Before I became a Social Worker, I wanted to be a teacher. And before I wanted to be a teacher, I vaguely remember wanting to be a banker or a cashier. When I was 12 years old, my father, who was a financial controller for a business firm, suffered a brain injury, called encephalitis, which was a swelling in the brain. He lost his ability to speak and express himself in coherent words. He lost his ability to recall how to do basic functions of self-care. I watched my mother transition from a secondary provider to the primary provider, as well as, a caregiver. I observed her stress levels increase and her physical health deteriorate because of it. My father never really recovered. I think we, as a family, just learned to adjust to the new language he spoke and the reminders that he needed on an everyday basis. We observed him become progressively more irritable and frustrated because of his inability to communicate his thoughts effectively. My mother’s hypertension and angina were often affected with the added stress that my father’s sudden change in presentation and needs brought to the family.
Fast forward approximately 10 years. My mother and father hadn’t worked for about ten years due to health reasons. They were living on their pension in a house they couldn’t afford (I found out later). I had just graduated with my undergraduate degree in Psychology and I had returned home to live with my parents. The plan was to save money, find a job, and begin my life, right? But shortly after I moved home, my mother became very sick. For days, they did not know what it was. “Your mother is very sick,” they would say. I knew what that meant. I heard it all the time. It was their way of telling me that it was not looking good. It ended up being sepsis due to an untreated e. Coli infection. But she was fighter and she recovered.
When my mother was discharged home, my university education in social sciences kicked in and I became a full-time nurse and caregiver (of course I say this sarcastically, because I had no clue what I was doing). I woke up throughout the night to check my mother’s vitals. I administered her medication and prepared her diet. I helped bathe her and walk her to and from her bed to other parts of the house. I drove her to her appointments and took detailed notes. I was 22 years old. And when I got married a few years later, I moved them into an apartment below us to make sure that they were taken care of. Eventually, my father’s confusion became worse and he became a risk to his own safety by wandering away from home without letting us know where he was going. We tried a retirement home, which allowed them to live independently. But this did not work because it did not help my mother’s medical condition and we decided to move them to a nursing home, where they could both have 24 hour care. And amidst all of my mother’s physical health concerns, she resumed her role as a caregiver to my father.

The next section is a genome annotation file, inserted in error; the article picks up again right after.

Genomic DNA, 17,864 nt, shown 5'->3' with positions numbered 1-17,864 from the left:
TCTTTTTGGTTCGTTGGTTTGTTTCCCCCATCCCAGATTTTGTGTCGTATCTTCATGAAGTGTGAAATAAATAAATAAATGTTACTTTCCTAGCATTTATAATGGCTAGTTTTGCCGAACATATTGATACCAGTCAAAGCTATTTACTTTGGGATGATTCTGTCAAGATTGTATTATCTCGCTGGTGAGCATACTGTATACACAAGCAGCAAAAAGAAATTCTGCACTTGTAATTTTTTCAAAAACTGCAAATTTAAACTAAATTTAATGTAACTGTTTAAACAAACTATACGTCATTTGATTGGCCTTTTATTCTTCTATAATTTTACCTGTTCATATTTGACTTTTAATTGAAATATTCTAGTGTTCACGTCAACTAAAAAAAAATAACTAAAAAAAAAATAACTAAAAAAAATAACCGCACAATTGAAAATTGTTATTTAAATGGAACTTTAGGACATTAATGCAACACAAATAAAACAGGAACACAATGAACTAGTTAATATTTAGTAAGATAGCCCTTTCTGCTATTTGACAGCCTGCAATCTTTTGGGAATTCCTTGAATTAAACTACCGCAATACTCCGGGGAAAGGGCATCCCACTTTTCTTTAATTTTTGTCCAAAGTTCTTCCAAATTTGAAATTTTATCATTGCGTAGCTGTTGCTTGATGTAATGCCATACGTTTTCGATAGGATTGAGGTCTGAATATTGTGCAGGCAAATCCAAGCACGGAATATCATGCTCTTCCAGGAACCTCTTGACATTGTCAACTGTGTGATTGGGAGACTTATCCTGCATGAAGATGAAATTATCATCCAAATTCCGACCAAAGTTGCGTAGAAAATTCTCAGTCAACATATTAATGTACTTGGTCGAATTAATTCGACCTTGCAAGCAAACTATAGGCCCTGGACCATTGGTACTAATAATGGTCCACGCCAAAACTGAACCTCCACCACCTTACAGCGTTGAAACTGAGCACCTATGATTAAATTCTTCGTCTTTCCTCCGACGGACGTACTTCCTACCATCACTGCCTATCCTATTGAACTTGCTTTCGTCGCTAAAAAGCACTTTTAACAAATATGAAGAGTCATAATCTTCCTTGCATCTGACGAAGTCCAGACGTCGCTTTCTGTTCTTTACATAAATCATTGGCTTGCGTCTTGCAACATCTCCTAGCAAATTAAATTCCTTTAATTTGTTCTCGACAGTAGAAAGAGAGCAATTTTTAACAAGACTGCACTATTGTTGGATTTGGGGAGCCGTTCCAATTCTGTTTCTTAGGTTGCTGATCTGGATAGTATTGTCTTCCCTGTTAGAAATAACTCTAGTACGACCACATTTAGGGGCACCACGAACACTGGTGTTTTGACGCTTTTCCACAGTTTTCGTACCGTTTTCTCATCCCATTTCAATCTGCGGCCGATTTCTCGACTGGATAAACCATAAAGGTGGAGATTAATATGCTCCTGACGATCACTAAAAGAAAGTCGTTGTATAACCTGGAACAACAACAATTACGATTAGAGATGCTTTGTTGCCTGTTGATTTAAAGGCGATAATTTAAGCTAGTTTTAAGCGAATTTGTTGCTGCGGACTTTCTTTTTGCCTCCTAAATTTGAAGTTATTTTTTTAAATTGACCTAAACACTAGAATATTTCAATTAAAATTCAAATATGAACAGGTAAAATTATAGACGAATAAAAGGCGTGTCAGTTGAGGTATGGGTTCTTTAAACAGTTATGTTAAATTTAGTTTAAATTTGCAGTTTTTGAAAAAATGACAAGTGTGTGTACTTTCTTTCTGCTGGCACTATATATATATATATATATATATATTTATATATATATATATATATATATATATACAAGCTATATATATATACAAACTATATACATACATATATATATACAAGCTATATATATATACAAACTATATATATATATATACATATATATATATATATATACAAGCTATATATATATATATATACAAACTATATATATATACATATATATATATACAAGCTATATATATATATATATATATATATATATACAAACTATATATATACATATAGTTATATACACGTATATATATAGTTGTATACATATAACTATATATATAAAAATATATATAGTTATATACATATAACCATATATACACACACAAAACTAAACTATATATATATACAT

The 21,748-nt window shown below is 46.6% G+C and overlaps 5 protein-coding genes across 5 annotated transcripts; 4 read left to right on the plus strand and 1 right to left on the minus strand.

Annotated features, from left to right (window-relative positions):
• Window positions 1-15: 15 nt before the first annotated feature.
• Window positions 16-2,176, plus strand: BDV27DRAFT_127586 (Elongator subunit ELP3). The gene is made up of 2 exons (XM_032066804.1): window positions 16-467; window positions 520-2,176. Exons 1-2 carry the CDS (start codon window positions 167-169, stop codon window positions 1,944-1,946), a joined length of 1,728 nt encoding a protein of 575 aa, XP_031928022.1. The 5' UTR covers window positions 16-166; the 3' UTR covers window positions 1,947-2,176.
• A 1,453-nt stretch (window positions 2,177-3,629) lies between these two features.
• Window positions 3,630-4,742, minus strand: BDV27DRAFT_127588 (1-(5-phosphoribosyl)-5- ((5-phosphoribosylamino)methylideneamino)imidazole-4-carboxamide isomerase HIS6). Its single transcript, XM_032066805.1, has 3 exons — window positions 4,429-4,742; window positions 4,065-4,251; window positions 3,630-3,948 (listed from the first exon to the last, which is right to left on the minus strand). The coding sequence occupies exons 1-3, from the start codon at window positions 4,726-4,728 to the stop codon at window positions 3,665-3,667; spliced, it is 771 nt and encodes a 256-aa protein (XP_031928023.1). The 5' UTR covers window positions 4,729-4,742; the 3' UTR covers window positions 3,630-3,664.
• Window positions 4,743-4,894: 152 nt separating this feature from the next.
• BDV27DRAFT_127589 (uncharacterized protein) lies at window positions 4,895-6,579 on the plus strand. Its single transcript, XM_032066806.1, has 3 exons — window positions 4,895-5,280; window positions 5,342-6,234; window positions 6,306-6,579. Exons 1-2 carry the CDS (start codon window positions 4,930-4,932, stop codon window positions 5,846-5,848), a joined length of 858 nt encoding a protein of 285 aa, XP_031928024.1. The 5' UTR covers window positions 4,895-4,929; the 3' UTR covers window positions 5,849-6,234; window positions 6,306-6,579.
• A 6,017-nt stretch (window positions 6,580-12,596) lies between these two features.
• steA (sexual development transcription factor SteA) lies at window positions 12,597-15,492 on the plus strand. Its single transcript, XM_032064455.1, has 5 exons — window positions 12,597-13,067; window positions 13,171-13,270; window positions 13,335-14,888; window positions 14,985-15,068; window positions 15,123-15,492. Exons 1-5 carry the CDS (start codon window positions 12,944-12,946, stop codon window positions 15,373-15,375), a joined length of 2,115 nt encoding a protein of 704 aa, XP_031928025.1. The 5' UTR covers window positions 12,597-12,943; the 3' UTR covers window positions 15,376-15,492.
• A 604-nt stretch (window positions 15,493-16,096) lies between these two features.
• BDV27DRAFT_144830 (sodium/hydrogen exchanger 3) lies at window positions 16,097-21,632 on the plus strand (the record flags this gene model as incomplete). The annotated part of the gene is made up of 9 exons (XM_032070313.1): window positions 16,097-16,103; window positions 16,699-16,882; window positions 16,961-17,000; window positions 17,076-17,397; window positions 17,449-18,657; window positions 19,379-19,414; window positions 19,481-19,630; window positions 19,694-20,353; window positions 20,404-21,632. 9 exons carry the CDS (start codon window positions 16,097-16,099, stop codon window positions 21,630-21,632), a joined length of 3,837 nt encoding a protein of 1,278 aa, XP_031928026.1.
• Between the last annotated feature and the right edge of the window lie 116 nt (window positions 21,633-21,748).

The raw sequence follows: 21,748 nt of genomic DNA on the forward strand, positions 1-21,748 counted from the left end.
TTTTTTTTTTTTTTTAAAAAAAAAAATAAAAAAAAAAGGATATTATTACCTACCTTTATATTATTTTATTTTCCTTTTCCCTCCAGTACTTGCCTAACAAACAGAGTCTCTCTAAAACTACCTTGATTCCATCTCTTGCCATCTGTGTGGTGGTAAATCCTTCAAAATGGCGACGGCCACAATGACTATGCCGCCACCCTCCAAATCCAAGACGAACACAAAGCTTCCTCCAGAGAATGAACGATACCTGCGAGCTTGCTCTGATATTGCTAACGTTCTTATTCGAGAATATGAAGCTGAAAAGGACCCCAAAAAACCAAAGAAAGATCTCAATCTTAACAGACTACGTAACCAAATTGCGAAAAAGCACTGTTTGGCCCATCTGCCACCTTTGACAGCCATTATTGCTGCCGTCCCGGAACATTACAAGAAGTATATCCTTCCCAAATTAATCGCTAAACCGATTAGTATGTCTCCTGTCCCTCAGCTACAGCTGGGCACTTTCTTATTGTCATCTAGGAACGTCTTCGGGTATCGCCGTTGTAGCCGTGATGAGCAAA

My mother passed away in 2010. And my father continues to live in the nursing home. His dementia has progressed and he no longer knows who anyone is. He has lost his ability to speak English, his second language and has reverted to his native tongue, which I unfortunately am not fluent. Sometimes, it feels like the staff at the nursing home are his new family. They know what he needs, they feed him, they do his laundry. They take care of him. If it wasn’t for them, he may not be alive. I have given them that role because I have two young children to take care of. But I can’t help but be consumed with feelings of guilt and sadness that I haven’t been able to take care of him the way I took care of my mother when she needed me. I find myself avoiding visits because of this guilt. He doesn’t know who I am. Is this because I don’t visit him often? What must the staff think of me when I go weeks at a time without seeing him? It is always there when I think about him.
I know many believe that putting your loved one in a nursing home is an “easy way out”. There is not the constant exposure to the deterioration of his or her cognitive functioning. There is no emotional pain of seeing him or her suffer. But there is still stress. Feelings of guilt, shame, helplessness. Watching as he or she shifts dependency to complete strangers. Trying to find ways to advocate for him or her and not feeling as if you have the “right” do so because you are not there. It is real. And it hurts. Bad.
Recently, I have joined the crusade of my cousin-in-law, Caron Leid, who has been addressing the phenomena of compassion fatigue and caregiver distress. She has been a caregiver to her mother, who is in the palliative stage of Alzheimer’s, for 18 years. She is an established author ( “Alzheimer’s- What they forget to tell you: A personal journey” – available on Amazon.ca and Chapter’s) and is an international advocate for Alzheimer’s research and awareness. There are exciting new projects on the horizon to provide support to those who spend their time supporting others. And I am very excited to be part of this journey with her. For more information about her work and passion, please visit her website at caronleid.org. Purchase her book and her merchandise, which will soon be available on this website as well. Proceeds of sales go to Alzheimer’s research and outreach.